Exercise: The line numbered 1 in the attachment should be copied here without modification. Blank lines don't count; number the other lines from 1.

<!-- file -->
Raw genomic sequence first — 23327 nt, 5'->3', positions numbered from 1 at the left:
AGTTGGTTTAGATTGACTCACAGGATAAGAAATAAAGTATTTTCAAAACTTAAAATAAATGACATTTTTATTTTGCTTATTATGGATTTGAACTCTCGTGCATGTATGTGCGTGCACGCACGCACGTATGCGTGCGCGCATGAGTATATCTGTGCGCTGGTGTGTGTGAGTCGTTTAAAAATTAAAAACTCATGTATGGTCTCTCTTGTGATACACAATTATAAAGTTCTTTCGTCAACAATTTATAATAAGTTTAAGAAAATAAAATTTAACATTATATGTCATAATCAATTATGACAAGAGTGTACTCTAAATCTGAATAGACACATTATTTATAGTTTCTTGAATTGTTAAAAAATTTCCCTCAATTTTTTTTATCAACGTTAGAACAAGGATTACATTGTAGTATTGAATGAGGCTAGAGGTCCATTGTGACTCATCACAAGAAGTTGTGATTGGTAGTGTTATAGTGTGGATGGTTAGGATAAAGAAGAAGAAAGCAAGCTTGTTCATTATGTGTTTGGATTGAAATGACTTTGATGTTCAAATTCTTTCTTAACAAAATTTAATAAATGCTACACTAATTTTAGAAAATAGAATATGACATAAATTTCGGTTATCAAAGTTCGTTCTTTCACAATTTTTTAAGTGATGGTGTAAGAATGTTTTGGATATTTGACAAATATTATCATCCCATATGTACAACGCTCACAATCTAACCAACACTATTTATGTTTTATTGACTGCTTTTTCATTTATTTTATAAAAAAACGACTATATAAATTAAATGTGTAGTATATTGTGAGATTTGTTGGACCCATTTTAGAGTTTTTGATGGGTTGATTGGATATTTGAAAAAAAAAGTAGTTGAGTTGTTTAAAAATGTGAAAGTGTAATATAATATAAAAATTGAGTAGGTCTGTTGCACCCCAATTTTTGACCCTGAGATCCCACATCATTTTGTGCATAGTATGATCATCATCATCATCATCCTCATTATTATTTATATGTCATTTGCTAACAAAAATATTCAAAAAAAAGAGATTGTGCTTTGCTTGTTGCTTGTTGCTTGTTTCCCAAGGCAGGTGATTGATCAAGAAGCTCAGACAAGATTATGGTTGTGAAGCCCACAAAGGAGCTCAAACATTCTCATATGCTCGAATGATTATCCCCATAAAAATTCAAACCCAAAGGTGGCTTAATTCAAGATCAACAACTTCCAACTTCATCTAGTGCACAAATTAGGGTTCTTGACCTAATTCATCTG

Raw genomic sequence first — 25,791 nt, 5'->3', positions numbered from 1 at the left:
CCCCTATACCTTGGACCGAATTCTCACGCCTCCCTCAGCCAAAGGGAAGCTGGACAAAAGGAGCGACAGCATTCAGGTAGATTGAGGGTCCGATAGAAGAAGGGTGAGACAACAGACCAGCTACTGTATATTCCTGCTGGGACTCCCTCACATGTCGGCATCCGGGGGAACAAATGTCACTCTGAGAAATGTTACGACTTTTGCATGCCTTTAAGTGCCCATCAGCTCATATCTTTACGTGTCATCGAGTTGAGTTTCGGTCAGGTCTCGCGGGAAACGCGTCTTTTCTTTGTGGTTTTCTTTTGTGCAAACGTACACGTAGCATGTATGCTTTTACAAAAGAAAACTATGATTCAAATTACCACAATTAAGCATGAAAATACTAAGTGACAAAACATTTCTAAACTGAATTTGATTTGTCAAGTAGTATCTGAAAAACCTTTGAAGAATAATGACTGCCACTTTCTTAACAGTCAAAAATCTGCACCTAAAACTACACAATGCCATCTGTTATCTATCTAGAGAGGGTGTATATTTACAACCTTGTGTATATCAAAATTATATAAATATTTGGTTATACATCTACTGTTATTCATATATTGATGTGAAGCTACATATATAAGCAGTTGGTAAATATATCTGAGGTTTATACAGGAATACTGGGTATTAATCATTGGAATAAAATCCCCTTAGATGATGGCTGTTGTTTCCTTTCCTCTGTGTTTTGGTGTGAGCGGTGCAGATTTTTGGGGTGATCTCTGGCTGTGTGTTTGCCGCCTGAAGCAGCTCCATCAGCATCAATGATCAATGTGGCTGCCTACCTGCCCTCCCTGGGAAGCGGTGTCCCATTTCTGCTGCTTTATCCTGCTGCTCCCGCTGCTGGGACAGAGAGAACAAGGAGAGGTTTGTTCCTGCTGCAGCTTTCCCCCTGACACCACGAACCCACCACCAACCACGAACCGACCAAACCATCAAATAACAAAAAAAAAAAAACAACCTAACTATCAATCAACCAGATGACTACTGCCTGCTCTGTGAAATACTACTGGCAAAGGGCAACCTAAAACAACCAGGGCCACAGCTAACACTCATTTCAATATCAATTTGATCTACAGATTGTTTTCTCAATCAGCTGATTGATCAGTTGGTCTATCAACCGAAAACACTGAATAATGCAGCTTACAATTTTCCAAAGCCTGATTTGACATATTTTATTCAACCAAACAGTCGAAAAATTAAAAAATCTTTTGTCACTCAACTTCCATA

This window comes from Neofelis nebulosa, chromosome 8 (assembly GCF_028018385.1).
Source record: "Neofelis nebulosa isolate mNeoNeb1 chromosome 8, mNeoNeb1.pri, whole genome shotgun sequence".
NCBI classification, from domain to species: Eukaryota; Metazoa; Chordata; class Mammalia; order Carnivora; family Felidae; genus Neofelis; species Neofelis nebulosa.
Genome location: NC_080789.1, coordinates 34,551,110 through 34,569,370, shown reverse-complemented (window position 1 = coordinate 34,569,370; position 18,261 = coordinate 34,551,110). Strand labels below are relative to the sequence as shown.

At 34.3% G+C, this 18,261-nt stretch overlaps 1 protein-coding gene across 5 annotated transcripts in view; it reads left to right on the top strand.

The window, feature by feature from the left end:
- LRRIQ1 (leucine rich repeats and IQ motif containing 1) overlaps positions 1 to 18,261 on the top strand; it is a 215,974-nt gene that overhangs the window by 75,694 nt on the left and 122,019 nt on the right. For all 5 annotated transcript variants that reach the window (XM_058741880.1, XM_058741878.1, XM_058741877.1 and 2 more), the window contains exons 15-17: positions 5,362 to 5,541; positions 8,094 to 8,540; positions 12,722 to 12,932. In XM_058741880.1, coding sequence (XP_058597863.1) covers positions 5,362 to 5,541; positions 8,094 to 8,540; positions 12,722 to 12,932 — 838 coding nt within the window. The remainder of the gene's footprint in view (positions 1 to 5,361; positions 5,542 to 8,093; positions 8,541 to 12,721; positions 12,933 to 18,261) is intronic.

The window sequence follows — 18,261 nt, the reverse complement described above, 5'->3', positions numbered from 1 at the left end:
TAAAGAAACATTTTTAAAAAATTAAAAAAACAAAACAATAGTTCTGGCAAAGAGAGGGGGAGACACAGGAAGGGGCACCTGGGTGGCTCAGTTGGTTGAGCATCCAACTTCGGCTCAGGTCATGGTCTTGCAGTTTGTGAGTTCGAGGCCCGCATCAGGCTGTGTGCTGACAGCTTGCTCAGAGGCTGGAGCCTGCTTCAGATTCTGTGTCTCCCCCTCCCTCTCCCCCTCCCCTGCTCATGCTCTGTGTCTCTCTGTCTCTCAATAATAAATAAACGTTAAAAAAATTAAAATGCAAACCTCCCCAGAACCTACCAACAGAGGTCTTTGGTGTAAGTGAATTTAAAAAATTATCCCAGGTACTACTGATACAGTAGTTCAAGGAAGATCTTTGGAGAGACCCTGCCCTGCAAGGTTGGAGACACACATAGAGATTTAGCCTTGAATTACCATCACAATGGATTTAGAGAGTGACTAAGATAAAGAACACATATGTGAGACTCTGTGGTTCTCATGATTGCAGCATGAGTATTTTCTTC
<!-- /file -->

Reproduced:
Raw genomic sequence first — 23327 nt, 5'->3', positions numbered from 1 at the left: